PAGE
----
Helping Your Grandchildren Understand a Grandparent’s Dementia

Vicky Pitner   -  

Children are resilient. They are also curious, honest, and observant, and often, family members think a grandchild won’t notice the changes in a grandparent a dementia diagnosis can bring. Trying to cover up for Grandpa’s change in behavior by responding that “Grandpa is just joking around” or blaming it on old age, experts say that without direct answers, children reach their own conclusions, which can be frightening to them. When a child is seeing one thing and being told another, the results can often cause confusion and anxiety in the child.

Understanding dementia or Alzheimer’s disease as a child or an adolescent can be difficult, but having open communication will help the child feel a sense of security and overall well-being. Below are tips on helping children understand dementia and suggestions that can teach the child patience and empathy and minimize any fears the child may have.

  • Explaining to the child that grandmother has an illness in his brain and cannot remember things, and that makes it hard for her to do some things he used to do may help the child understand.
  • Assure the child he/she cannot “catch” the illness and that they can still play with his/her grandparent.
  • Explain what is happening when the child sees something that Grandpa does or says. Grandpa may have confused words when asking for something,
  • Be truthful with age-appropriate answers and help the child find activities to continue being connected with Grandpa. Explaining to a 14-year-old grandchild why Grandpa needs someone to help him bathe or helping a 5-year-old grandchild understand why Grandpa cannot make his famous cookies anymore can be explained in terms that they can understand.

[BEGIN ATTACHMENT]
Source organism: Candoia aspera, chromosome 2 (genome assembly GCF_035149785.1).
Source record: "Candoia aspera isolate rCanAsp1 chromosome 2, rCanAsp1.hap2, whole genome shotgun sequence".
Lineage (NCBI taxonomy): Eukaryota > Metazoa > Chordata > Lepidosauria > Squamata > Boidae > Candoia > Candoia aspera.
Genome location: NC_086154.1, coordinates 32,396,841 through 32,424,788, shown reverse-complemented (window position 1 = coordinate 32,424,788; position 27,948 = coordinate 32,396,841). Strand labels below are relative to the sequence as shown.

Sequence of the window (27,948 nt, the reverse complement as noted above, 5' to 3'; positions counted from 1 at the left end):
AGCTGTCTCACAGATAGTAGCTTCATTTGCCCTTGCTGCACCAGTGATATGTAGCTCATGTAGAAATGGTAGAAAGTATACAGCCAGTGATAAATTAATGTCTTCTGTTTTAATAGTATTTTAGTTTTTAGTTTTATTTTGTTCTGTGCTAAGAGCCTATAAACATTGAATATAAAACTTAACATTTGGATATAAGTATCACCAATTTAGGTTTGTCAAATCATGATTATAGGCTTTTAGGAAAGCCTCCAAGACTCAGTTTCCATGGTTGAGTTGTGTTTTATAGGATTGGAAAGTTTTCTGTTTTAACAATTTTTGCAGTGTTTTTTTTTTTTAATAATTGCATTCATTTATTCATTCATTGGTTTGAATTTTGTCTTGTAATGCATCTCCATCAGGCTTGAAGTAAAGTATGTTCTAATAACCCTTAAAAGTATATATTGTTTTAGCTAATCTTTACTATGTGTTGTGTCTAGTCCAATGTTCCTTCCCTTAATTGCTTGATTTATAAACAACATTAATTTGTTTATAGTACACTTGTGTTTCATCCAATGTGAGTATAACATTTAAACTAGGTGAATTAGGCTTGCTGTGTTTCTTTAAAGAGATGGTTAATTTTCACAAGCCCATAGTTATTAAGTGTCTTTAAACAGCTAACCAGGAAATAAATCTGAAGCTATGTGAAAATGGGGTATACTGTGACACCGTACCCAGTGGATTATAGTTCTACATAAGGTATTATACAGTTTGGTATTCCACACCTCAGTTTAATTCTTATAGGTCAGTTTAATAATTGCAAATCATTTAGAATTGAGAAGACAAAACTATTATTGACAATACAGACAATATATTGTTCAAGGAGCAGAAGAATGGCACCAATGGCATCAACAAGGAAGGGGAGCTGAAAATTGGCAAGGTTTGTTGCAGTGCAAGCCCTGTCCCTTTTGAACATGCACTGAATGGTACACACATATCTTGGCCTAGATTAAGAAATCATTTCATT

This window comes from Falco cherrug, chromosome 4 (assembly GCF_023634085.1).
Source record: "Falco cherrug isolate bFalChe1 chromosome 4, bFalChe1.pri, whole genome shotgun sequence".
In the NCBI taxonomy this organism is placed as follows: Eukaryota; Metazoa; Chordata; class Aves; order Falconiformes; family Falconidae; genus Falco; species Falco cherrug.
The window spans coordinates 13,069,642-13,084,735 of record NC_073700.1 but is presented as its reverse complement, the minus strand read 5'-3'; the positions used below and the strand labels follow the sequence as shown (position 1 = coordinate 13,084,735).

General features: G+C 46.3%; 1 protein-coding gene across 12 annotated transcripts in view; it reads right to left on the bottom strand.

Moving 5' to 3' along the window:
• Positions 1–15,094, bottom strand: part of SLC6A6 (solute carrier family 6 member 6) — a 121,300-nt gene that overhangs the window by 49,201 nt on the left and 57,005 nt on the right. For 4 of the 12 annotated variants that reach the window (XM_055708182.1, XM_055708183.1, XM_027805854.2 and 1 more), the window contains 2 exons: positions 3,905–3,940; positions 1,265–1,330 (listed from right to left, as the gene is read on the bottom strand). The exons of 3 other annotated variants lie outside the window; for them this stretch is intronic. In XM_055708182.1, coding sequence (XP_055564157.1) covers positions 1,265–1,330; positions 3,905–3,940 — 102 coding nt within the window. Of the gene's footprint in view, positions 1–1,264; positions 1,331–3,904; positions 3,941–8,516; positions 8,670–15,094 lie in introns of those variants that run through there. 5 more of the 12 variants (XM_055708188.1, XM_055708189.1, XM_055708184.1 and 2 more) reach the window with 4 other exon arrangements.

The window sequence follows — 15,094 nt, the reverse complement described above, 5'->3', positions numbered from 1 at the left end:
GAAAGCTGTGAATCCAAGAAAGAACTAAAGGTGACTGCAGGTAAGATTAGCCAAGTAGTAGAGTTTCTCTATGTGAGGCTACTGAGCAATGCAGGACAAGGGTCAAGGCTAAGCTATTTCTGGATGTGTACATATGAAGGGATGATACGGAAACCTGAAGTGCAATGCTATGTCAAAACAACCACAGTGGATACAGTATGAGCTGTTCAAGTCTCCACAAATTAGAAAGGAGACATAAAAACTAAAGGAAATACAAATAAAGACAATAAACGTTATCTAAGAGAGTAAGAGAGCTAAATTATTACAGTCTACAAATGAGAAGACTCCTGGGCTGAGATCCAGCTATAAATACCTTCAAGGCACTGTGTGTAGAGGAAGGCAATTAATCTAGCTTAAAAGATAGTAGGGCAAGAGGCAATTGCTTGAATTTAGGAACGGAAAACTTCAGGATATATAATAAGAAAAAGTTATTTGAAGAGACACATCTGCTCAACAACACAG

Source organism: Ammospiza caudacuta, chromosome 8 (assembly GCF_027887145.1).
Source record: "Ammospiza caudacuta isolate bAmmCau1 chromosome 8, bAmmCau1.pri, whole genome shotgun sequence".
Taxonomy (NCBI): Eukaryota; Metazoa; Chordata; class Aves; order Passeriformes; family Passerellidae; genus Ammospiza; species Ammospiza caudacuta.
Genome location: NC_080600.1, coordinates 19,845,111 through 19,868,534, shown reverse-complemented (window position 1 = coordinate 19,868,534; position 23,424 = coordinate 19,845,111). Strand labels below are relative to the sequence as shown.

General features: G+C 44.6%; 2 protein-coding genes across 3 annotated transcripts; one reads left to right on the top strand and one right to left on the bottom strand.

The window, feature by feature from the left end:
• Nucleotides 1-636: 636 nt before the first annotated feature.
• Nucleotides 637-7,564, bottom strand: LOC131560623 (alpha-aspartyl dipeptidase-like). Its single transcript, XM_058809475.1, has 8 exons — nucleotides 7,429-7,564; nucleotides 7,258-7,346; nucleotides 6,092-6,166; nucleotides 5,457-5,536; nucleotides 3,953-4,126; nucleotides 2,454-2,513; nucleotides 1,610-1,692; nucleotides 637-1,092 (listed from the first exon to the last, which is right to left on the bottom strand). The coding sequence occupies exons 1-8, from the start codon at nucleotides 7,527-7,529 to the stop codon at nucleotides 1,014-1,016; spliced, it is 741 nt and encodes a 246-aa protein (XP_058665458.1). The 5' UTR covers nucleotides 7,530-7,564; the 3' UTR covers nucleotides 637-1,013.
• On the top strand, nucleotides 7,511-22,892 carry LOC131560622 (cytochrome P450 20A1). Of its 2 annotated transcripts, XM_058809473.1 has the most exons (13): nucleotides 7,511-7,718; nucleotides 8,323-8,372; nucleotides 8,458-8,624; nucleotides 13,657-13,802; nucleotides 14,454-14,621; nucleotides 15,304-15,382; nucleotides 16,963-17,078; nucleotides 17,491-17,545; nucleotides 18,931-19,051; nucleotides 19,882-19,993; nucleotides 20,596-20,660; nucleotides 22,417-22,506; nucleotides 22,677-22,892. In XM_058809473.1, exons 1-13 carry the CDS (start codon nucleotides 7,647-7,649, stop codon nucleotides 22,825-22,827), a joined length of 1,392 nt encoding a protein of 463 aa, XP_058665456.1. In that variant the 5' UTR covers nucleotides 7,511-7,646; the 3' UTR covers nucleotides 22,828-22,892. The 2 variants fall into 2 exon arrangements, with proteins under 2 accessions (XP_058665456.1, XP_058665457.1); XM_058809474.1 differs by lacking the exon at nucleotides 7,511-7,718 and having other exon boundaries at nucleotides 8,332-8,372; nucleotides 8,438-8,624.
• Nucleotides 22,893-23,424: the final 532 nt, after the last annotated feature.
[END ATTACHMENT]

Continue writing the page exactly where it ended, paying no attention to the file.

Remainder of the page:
• Be creative and develop a list of activities for them to do together so you are not caught off guard. You can intervene with a fun experience at a moment’s notice to minimize anxiety for both.
  • Activities for them to do together can include singing, reading to each other, watch animal video’s, play musical instruments together or watch the birds on the feeders while enjoying a snack.
  • Visit your library and find books that explains dementia. There are many to choose from that are appropriate for younger children, and chapter books that adolescents can learn from.
  • Most importantly, reinforce that no matter how confused Grandpa is, and that Grandpa may not even remember your name sometimes, “he always loves you very much.”

If you, a friend or family member living with memory loss would be interested in learning more about our Memory Ministry, please contact Vicky Pitner at